Flat White

The great Indigenous funding fallacy

17 January 2018

4:07 PM

17 January 2018

4:07 PM

Aboriginal people in the ACT are receiving a similar level of government funding to those in Western Australia, despite having a household income higher than the typical Australian family. Public servants are ‘living off Indigenous disadvantage’ in leafy inner city suburbs.  Meanwhile remote Indigenous communities are being denied hundreds of millions of dollars allocated specifically to them.

This is the great fallacy of a funding system that is dominated by big bureaucracy, and places too much emphasis on Indigeneity and not enough on regionally-specific needs.

The issue reared its head last week as remote Indigenous groups called for the GST funding model to be reviewed to reflect the highly varying circumstances of Aboriginal and Torres Strait Islander people across Australia. They argue that the growing number of people identifying as Indigenous in cities is draining desperately needed money from remote communities.

When the data is analysed it is hard to ignore these claims. A quick survey of the 2016 census and government expenditure figures suggests that Aboriginality is undoubtedly being used as the key determinant for the distribution of Indigenous-specific funding.

Take the comparison between the ACT and Western Australia, for example. The average Indigenous person in the ACT and WA receives $52,000 a year in government funding — $8000 higher than the national Indigenous average.

On face value, you would think that the needs of Indigenous people in both regions were similar. However, there is a vast difference in the socio-economic indicators of Aboriginal people in the ACT and WA.

According to the 2017 Closing the Gap Report, Indigenous Australians in WA sit significantly behind their ACT counterparts in relation to all seven targets.

Only 58 per cent of Western Australian Indigenous people aged 20-24 have completed year 12; the lowest ratio of all states and territories. This is in contrast to 83 per cent in the ACT, the highest across Australia. Despite this, WA receives only marginally more education funding.

Moreover, only 39 per cent of working age Aboriginal people in WA are employed. In the ACT, this figure is 63 per cent — just nine per cent behind the national average.

Such anomalies can be found throughout the Indigenous funding model. They suggest that the system is clearly broken and does little to acknowledge the realities on the ground. You only need to take a stroll through a remote Indigenous community such as Kununurra to see that the situation in WA is vastly different to that in Canberra.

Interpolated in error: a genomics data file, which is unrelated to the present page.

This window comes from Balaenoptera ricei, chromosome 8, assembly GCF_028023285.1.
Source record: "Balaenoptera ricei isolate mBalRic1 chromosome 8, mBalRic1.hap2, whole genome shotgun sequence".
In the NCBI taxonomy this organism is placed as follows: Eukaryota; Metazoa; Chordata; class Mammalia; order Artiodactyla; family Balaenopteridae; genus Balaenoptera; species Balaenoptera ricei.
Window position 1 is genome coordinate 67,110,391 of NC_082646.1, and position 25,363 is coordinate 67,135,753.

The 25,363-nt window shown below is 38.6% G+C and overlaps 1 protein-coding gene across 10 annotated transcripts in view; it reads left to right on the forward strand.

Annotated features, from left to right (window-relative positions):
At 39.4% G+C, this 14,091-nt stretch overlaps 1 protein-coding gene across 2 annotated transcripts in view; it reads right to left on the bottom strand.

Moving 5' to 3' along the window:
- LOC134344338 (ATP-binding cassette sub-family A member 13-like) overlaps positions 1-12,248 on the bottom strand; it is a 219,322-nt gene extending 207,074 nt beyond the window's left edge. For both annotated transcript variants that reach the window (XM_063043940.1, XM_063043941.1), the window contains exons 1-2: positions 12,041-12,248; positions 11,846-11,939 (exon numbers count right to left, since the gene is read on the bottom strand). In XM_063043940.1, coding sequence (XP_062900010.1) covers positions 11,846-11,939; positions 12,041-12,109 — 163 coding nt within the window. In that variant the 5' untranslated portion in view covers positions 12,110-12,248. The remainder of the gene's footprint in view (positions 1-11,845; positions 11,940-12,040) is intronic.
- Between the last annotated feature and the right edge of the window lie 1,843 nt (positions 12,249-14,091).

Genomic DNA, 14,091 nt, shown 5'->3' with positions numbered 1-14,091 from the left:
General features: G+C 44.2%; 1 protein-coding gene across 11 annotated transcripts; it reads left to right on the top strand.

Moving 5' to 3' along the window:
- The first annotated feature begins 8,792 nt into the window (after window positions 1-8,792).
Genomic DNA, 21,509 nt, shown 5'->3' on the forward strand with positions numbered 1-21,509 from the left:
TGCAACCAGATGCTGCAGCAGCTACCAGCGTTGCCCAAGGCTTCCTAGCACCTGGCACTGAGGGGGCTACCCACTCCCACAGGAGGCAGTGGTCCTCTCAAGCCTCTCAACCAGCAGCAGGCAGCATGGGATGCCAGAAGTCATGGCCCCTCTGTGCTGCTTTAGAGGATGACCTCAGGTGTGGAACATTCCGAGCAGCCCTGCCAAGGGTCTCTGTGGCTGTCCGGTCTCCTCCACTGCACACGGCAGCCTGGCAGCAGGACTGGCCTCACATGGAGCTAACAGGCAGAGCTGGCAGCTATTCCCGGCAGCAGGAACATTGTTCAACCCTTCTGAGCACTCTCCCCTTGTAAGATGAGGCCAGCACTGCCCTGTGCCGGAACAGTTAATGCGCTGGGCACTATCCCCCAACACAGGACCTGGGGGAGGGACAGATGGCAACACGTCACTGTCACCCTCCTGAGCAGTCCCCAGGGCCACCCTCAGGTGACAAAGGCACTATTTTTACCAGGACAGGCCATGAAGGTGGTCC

Last week’s renewed debate serves as a stark reminder of the great inefficiencies in Indigenous affairs. More than $6 billion is spent on Indigenous-specific programs annually. Hundreds of millions, if not more, could be redirected to better use.

Professor Marcia Langton from Melbourne University has suggested that other indicators, such as high housing occupancy rates, would provide a better guide for funding distribution.

This is a sound idea based on evidence, rather than broad demographic categories that are designed to easily tick a box. It would ensure that money is being directed to address the key disadvantages as required in each state and territory.

When household occupancy figures are analysed, the gaps between certain regions are vast. The average Indigenous household in WA has 3.3 people, with a median weekly income of $367 per person.

By contrast, in the ACT the average Aboriginal household has 2.9 people, with a median weekly income of $650.34 per head — $250 higher than Victoria, the next highest-ranking state.

Such discrepancies leave you with little doubt as to where the need is greatest.

Four of the seven closing the gap targets are set to expire in June. They are likely to be reviewed and renewed. Perhaps this time a greater focus will be placed on regional evidence, rather than the ‘Indigenous’ checkbox on the census.

Charles Jacobs is a Policy Analyst in the Centre for Independent Studies Indigenous Research Program and author of the report:  Risky Business: the problems of Indigenous business policy.

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